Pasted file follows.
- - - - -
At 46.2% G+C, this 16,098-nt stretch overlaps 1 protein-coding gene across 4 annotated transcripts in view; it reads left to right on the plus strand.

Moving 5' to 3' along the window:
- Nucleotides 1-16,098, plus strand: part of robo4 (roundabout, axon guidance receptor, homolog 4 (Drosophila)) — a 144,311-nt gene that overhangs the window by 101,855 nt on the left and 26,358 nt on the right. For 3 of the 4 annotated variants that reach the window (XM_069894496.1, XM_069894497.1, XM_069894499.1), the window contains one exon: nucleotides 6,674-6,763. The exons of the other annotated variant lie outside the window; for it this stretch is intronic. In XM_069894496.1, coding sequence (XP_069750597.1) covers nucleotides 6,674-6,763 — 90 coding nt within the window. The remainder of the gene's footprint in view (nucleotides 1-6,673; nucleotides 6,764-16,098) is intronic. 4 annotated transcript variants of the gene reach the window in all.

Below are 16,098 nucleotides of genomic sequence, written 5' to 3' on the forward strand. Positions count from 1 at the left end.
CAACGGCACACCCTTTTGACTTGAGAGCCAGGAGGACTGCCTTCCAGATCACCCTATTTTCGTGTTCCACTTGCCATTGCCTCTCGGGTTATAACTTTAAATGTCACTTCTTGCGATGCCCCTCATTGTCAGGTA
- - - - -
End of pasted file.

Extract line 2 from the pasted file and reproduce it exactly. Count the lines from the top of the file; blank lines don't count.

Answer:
Moving 5' to 3' along the window: